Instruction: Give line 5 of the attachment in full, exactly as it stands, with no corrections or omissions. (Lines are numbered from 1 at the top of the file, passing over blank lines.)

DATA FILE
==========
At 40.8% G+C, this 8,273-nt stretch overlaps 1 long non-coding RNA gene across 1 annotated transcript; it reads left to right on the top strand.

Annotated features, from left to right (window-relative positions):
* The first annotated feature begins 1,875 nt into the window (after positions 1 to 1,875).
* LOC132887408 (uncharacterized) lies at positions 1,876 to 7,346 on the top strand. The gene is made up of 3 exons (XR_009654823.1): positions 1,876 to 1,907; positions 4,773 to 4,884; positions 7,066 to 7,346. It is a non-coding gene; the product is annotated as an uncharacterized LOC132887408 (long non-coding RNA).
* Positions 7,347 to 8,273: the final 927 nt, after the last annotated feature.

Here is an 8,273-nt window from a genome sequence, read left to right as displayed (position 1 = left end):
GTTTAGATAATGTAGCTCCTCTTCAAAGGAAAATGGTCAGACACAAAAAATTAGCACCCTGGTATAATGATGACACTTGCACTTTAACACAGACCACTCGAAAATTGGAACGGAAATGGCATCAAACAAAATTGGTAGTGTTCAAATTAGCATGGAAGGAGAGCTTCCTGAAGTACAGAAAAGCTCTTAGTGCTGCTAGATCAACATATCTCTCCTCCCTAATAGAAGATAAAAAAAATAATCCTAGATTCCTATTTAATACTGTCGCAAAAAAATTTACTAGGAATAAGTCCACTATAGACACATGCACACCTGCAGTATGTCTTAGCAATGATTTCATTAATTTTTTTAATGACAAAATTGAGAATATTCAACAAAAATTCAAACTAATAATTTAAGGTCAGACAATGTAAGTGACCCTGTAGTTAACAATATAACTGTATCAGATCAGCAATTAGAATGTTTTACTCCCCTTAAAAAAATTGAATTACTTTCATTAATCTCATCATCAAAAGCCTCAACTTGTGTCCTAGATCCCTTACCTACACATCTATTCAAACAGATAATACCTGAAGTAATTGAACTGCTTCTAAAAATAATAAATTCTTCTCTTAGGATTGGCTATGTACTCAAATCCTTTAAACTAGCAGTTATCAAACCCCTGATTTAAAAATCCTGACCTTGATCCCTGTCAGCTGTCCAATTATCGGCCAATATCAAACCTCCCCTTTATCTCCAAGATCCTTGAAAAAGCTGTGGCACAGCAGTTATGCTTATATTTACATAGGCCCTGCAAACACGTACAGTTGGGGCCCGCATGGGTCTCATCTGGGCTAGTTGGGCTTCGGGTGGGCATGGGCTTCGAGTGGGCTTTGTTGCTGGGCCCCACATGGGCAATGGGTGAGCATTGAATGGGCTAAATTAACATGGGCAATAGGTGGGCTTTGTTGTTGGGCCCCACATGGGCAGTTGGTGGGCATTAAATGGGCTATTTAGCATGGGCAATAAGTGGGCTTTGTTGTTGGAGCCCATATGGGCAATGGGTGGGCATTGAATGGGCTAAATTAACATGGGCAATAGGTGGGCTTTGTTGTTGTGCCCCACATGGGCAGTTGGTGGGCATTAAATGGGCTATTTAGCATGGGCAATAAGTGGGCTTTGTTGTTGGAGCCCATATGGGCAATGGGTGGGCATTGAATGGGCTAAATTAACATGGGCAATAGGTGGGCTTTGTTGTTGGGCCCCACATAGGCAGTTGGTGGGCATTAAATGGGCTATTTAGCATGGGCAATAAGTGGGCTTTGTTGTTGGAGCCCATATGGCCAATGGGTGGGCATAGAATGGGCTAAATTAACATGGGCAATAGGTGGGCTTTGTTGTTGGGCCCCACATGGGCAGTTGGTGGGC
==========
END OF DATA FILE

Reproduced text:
* Positions 7,347 to 8,273: the final 927 nt, after the last annotated feature.